This post is the third of three parts, culminating in a proof of the (classical) fundamental theorem of Galois Theory:
1) Finite Separable Algebras
2) Galois Connections
3) The Fundamental Theorem of Galois Theory
We use the same notation as we used in (1) and (2), so read those if you don’t know any of the terms here. For the reader who is looking for the minimal route to a proof of the fundamental theorem, I have put a star (*) next to the essential parts of this post.
Definition:* Let be a finite field extension. We say is Galois if is a -separable -algebra.
Lemma: Let be a finite field extension, and let be the algebraic closure of . is Galois if and only if is separable and the canonical map is surjective.
Proof: If the canonical map above is surjective, then , so . Hence is -separable.
Conversely, suppose is -separable. Then , so , so that is separable. Since , the map is surjective, as desired.
The Fundamental theorem of Galois theory asserts that there is a Galois correspondence between intermediate fields of a Galois field extension and subgroups of . Going along with more recent approaches to the theorem, we choose here to write in terms of group actions instead of subgroups. Here we show that there is a Galois correspondence between intermediate fields of a finite Galois field extension and quotient -sets of . This exercise shows that the two approaches are equivalent:
Exercise: there is a preorder isomorphism between subgroups of a group and quotient -sets of . The correspondence sends a subgroup of to the quotient -set and a quotient -set with quotient map to , where is the identity element in .
Setup: * Let be the preorder of subobjects of in the category of -algebras. Let be the preorder of quotient objects of in the category of -sets.
For a -algebra , the set of -algebra maps from to has the structure of a -set. acts on by sending to . Define a preorder map sending a -algebra with monomorphism to the -set with epimorphism sending to .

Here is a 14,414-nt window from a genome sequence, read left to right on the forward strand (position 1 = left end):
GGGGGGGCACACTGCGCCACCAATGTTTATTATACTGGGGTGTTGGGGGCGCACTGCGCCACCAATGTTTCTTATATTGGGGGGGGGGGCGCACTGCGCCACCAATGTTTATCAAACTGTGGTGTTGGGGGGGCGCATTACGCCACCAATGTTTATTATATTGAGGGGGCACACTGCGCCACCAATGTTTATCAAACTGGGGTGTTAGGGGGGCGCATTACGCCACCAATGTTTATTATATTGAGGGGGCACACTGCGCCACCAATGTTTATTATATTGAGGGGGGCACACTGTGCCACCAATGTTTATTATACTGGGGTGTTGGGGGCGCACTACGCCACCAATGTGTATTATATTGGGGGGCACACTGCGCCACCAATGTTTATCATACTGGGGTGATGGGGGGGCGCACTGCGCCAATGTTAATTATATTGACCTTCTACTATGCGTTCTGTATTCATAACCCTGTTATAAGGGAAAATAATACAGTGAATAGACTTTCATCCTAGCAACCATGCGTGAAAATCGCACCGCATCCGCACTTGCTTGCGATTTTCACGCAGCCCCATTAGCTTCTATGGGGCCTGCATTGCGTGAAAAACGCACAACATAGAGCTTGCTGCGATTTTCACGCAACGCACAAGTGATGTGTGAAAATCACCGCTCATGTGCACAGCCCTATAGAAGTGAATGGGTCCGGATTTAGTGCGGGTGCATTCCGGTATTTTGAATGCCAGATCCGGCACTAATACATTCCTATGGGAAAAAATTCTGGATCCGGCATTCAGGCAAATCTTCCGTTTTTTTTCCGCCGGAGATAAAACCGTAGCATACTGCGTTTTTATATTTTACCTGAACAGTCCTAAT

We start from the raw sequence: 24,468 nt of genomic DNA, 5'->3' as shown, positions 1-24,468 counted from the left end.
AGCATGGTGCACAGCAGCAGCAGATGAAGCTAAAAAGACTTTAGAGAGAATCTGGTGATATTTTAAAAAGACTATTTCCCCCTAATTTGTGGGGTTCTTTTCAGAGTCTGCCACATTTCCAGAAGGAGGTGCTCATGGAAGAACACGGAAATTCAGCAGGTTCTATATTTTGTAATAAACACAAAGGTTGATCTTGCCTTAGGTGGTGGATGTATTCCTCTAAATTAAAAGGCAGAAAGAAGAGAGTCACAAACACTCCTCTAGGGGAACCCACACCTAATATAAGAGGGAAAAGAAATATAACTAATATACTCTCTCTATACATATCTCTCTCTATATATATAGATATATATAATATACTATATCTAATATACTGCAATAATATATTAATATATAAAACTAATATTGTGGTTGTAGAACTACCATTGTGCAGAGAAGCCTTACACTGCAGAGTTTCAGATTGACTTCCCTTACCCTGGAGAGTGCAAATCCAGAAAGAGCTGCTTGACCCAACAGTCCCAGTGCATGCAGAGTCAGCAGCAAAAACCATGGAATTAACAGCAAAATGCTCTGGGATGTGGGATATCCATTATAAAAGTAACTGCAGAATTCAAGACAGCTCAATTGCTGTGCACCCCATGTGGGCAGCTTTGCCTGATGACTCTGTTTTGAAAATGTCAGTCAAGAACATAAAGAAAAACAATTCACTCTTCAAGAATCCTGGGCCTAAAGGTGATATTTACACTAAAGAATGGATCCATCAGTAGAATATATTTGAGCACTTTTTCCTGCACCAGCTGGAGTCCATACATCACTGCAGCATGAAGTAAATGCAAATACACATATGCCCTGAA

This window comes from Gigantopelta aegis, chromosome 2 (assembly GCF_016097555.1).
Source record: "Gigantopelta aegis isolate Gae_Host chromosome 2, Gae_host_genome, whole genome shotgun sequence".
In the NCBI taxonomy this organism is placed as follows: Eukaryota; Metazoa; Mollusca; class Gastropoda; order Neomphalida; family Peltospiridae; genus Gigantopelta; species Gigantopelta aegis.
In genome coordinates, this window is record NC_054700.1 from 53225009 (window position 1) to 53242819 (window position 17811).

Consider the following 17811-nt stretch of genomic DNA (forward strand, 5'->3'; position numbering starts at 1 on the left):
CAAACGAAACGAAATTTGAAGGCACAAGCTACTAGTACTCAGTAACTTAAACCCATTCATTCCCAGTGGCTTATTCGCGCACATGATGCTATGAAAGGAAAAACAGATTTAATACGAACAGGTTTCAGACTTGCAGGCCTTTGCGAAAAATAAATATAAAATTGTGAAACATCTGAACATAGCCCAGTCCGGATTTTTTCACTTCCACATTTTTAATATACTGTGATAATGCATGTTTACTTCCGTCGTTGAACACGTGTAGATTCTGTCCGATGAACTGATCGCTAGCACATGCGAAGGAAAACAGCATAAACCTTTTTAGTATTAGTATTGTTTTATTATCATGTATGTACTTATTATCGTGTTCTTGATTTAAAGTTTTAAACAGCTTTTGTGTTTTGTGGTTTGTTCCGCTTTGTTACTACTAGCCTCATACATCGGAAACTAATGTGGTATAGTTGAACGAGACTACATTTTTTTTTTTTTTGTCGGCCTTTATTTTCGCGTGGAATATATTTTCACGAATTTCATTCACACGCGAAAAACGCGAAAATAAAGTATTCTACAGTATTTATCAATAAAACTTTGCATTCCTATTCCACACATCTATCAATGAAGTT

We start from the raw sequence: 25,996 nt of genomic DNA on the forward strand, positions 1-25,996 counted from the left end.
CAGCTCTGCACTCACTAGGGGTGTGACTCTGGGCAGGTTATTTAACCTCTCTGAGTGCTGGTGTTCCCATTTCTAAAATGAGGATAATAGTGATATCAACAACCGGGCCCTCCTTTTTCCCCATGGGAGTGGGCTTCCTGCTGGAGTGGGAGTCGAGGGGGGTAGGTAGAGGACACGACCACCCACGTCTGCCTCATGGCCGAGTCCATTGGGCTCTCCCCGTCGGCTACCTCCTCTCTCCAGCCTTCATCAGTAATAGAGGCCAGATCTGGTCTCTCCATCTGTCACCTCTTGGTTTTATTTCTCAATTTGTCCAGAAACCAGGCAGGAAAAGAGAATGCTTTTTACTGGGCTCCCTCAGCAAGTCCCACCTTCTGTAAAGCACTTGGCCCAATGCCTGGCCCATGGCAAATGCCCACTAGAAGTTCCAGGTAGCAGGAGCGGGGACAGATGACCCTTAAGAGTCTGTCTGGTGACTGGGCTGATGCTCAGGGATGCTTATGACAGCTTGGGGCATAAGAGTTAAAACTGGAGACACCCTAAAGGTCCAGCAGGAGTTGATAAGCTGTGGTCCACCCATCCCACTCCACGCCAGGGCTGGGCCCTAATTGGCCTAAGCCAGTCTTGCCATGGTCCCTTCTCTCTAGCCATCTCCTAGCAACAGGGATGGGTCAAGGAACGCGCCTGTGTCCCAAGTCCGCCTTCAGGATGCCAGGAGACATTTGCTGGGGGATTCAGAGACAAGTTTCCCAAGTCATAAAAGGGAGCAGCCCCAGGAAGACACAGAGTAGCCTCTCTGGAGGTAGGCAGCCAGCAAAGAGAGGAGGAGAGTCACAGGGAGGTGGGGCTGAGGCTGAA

For a -set , the set of -set maps from to has the structure of a -algebra. For two -sets and , we set to send to and to send to . For an element and , we set to send to . Define a preorder map sending a -set with epimorphism to the -algebra with monomorphism sending to .
and form a Galois connection. Indeed, taking a subobject of and a quotient object of , any map of -algebras gives a map of -sets sending to the map of -algebras sending to . Conversely, any map of -sets gives a map of -algebras sending to the map of -sets sending to .
At last, we have the fundamental theorem of Galois theory:
Theorem: (The Fundamental Theorem of Galois Theory) Let be a finite Galois field extension. Put . There is a preorder isomorphism between and given by and .
Proof: Take a -algebra . Put . Then by the main proposition in my post on Galois connections. Hence . is -separable since it is Galois (we showed this above). and are both subobjects of , and so they are both -separable, by the stability results in my post on finite separable algebras. So and . It follows that . Now the inclusion (see my post on Galois connections) is an injection of -algebras of the same finite dimension, and so must be an isomorphism.
Conversely, take a -set . Put , and . The quotient map gives an inclusion map . This inclusion tells us that is -separable, one of the stability properties in my post on finite separable algebras. So . Also, by part (ii) of the main theorem in my post on finite separable algebras. Now the canonical map is a surjection and , so that it must be an isomorphism of -sets.